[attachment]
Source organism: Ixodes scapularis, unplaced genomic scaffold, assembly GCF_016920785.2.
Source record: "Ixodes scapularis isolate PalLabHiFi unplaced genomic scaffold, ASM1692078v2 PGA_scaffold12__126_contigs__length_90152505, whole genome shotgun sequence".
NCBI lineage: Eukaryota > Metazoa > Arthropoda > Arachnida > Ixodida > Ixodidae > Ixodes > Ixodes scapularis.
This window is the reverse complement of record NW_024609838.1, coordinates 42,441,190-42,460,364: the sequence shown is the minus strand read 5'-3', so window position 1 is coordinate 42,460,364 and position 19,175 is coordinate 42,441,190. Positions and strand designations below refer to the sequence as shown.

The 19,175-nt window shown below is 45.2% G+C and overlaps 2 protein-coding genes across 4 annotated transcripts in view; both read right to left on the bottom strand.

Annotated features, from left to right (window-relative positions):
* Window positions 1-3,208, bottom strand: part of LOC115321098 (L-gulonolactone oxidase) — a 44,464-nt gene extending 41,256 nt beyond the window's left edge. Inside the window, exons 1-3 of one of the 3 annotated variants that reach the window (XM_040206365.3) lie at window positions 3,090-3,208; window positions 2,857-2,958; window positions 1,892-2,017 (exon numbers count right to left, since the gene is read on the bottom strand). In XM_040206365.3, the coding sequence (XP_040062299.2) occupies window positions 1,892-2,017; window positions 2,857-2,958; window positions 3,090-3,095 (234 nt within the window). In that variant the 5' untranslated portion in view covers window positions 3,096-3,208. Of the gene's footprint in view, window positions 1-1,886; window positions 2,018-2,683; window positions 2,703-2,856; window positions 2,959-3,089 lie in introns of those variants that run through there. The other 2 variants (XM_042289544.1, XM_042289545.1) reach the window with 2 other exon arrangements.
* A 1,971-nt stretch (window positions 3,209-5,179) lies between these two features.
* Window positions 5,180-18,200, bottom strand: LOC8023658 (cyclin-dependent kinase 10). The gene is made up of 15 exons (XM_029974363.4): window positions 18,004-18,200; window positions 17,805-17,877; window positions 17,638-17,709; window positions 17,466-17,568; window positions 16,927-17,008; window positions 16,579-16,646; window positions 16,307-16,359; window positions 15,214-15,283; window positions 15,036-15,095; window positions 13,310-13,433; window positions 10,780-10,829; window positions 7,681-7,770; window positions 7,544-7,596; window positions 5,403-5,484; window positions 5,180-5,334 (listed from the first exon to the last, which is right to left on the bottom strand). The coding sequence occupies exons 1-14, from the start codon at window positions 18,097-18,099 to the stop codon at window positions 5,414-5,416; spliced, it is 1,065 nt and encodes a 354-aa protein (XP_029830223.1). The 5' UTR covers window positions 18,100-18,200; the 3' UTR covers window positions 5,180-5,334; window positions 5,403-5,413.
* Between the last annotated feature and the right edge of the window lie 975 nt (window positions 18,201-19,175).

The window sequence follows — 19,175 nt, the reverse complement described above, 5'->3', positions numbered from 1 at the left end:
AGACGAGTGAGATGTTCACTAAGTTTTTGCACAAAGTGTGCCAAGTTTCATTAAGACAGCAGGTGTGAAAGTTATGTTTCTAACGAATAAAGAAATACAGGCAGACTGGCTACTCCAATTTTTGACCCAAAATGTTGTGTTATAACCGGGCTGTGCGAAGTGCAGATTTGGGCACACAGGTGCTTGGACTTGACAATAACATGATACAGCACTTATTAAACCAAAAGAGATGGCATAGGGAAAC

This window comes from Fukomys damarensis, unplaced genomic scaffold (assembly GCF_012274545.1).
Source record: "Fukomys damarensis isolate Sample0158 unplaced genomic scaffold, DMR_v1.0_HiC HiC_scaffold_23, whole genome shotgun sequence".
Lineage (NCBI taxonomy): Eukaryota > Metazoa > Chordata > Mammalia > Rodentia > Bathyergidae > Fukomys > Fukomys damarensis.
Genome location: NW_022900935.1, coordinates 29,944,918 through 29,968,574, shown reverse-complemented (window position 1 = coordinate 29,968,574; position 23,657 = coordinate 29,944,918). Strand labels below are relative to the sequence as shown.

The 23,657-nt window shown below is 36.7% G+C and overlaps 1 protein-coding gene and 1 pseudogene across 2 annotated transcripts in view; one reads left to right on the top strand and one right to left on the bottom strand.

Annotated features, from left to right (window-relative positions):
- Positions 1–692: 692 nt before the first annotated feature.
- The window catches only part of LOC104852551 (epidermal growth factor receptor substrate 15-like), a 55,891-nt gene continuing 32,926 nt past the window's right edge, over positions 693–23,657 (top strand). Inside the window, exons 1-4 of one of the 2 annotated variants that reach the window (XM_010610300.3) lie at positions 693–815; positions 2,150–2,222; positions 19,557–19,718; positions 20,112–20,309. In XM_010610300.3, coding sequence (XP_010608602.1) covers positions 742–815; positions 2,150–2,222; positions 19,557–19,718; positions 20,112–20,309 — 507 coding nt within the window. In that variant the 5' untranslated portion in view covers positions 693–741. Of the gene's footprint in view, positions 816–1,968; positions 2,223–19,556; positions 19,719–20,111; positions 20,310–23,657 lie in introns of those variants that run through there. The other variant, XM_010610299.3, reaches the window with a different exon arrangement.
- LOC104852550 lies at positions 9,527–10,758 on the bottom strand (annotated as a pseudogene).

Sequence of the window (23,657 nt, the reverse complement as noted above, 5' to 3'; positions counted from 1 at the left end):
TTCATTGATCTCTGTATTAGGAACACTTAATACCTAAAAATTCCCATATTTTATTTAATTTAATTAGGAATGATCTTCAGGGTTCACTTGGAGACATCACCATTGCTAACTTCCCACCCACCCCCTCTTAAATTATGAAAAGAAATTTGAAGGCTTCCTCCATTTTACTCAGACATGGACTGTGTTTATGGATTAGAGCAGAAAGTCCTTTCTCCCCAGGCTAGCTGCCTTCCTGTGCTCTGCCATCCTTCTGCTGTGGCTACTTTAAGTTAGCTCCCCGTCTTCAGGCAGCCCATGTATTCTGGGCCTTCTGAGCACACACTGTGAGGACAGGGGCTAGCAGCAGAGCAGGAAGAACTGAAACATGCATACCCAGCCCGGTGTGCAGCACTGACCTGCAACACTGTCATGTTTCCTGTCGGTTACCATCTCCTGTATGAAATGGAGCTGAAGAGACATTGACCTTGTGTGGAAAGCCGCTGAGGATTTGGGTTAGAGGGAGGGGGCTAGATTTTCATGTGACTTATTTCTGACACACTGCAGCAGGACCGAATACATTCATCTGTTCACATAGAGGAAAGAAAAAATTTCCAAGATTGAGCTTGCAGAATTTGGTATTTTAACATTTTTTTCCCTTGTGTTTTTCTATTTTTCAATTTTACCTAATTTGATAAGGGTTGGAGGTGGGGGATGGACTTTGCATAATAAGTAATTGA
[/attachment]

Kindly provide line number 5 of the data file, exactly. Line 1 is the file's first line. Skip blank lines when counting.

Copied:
The 19,175-nt window shown below is 45.2% G+C and overlaps 2 protein-coding genes across 4 annotated transcripts in view; both read right to left on the bottom strand.